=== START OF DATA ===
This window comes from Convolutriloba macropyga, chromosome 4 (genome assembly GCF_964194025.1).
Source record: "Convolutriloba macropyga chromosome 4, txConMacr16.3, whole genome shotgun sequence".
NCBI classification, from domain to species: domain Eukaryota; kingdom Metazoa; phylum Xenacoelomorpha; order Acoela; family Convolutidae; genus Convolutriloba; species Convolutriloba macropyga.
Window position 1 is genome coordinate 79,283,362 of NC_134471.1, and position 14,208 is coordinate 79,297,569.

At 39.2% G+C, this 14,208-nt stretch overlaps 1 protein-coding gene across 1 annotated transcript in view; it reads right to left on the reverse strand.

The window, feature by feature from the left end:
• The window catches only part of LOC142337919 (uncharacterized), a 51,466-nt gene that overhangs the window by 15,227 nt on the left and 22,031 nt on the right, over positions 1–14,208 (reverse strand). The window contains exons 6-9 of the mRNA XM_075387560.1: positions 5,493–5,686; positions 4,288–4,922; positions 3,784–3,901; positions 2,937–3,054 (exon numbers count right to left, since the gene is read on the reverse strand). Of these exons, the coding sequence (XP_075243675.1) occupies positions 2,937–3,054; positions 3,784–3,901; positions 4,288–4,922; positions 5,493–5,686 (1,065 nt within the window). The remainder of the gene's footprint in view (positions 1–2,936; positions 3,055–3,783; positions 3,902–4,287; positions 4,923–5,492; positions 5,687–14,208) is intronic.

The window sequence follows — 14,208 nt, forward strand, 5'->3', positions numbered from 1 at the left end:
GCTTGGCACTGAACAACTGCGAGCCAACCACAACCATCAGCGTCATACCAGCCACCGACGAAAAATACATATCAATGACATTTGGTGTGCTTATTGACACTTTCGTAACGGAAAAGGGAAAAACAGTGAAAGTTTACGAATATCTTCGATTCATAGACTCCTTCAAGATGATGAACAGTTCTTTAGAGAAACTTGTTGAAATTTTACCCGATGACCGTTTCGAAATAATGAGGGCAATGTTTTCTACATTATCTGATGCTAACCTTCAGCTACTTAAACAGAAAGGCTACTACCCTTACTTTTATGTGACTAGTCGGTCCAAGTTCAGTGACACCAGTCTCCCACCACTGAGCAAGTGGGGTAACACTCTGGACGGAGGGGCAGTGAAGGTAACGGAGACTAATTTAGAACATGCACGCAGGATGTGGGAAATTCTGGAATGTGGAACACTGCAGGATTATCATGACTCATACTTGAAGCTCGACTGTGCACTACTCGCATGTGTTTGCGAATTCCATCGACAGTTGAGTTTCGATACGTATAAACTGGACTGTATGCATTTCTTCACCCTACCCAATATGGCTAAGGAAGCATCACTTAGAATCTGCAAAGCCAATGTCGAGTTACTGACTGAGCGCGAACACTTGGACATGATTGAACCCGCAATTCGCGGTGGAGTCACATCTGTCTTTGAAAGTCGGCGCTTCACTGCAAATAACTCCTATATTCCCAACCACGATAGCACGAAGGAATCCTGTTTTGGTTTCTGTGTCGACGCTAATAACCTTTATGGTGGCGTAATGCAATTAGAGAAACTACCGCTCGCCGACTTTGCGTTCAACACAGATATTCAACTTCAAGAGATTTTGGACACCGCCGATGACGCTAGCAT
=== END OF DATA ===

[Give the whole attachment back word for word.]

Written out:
This window comes from Convolutriloba macropyga, chromosome 4 (genome assembly GCF_964194025.1).
Source record: "Convolutriloba macropyga chromosome 4, txConMacr16.3, whole genome shotgun sequence".
NCBI classification, from domain to species: domain Eukaryota; kingdom Metazoa; phylum Xenacoelomorpha; order Acoela; family Convolutidae; genus Convolutriloba; species Convolutriloba macropyga.
Window position 1 is genome coordinate 79,283,362 of NC_134471.1, and position 14,208 is coordinate 79,297,569.

At 39.2% G+C, this 14,208-nt stretch overlaps 1 protein-coding gene across 1 annotated transcript in view; it reads right to left on the reverse strand.

The window, feature by feature from the left end:
• The window catches only part of LOC142337919 (uncharacterized), a 51,466-nt gene that overhangs the window by 15,227 nt on the left and 22,031 nt on the right, over positions 1–14,208 (reverse strand). The window contains exons 6-9 of the mRNA XM_075387560.1: positions 5,493–5,686; positions 4,288–4,922; positions 3,784–3,901; positions 2,937–3,054 (exon numbers count right to left, since the gene is read on the reverse strand). Of these exons, the coding sequence (XP_075243675.1) occupies positions 2,937–3,054; positions 3,784–3,901; positions 4,288–4,922; positions 5,493–5,686 (1,065 nt within the window). The remainder of the gene's footprint in view (positions 1–2,936; positions 3,055–3,783; positions 3,902–4,287; positions 4,923–5,492; positions 5,687–14,208) is intronic.

The window sequence follows — 14,208 nt, forward strand, 5'->3', positions numbered from 1 at the left end:
GCTTGGCACTGAACAACTGCGAGCCAACCACAACCATCAGCGTCATACCAGCCACCGACGAAAAATACATATCAATGACATTTGGTGTGCTTATTGACACTTTCGTAACGGAAAAGGGAAAAACAGTGAAAGTTTACGAATATCTTCGATTCATAGACTCCTTCAAGATGATGAACAGTTCTTTAGAGAAACTTGTTGAAATTTTACCCGATGACCGTTTCGAAATAATGAGGGCAATGTTTTCTACATTATCTGATGCTAACCTTCAGCTACTTAAACAGAAAGGCTACTACCCTTACTTTTATGTGACTAGTCGGTCCAAGTTCAGTGACACCAGTCTCCCACCACTGAGCAAGTGGGGTAACACTCTGGACGGAGGGGCAGTGAAGGTAACGGAGACTAATTTAGAACATGCACGCAGGATGTGGGAAATTCTGGAATGTGGAACACTGCAGGATTATCATGACTCATACTTGAAGCTCGACTGTGCACTACTCGCATGTGTTTGCGAATTCCATCGACAGTTGAGTTTCGATACGTATAAACTGGACTGTATGCATTTCTTCACCCTACCCAATATGGCTAAGGAAGCATCACTTAGAATCTGCAAAGCCAATGTCGAGTTACTGACTGAGCGCGAACACTTGGACATGATTGAACCCGCAATTCGCGGTGGAGTCACATCTGTCTTTGAAAGTCGGCGCTTCACTGCAAATAACTCCTATATTCCCAACCACGATAGCACGAAGGAATCCTGTTTTGGTTTCTGTGTCGACGCTAATAACCTTTATGGTGGCGTAATGCAATTAGAGAAACTACCGCTCGCCGACTTTGCGTTCAACACAGATATTCAACTTCAAGAGATTTTGGACACCGCCGATGACGCTAGCAT